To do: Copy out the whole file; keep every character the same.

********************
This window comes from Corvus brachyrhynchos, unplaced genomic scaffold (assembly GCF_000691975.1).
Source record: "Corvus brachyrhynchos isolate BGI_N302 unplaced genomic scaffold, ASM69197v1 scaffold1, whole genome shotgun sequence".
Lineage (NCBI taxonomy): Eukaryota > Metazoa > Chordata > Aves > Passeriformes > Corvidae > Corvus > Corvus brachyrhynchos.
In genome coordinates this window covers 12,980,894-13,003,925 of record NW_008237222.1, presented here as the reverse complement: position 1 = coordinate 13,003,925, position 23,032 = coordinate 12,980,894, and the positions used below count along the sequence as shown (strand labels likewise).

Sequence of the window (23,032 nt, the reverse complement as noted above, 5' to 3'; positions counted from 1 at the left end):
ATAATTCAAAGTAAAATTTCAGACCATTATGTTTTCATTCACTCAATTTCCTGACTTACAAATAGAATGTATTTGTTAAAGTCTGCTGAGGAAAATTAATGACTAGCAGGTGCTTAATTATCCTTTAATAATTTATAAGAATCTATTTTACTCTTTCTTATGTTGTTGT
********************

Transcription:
This window comes from Corvus brachyrhynchos, unplaced genomic scaffold (assembly GCF_000691975.1).
Source record: "Corvus brachyrhynchos isolate BGI_N302 unplaced genomic scaffold, ASM69197v1 scaffold1, whole genome shotgun sequence".
Lineage (NCBI taxonomy): Eukaryota > Metazoa > Chordata > Aves > Passeriformes > Corvidae > Corvus > Corvus brachyrhynchos.
In genome coordinates this window covers 12,980,894-13,003,925 of record NW_008237222.1, presented here as the reverse complement: position 1 = coordinate 13,003,925, position 23,032 = coordinate 12,980,894, and the positions used below count along the sequence as shown (strand labels likewise).

Sequence of the window (23,032 nt, the reverse complement as noted above, 5' to 3'; positions counted from 1 at the left end):
ATAATTCAAAGTAAAATTTCAGACCATTATGTTTTCATTCACTCAATTTCCTGACTTACAAATAGAATGTATTTGTTAAAGTCTGCTGAGGAAAATTAATGACTAGCAGGTGCTTAATTATCCTTTAATAATTTATAAGAATCTATTTTACTCTTTCTTATGTTGTTGT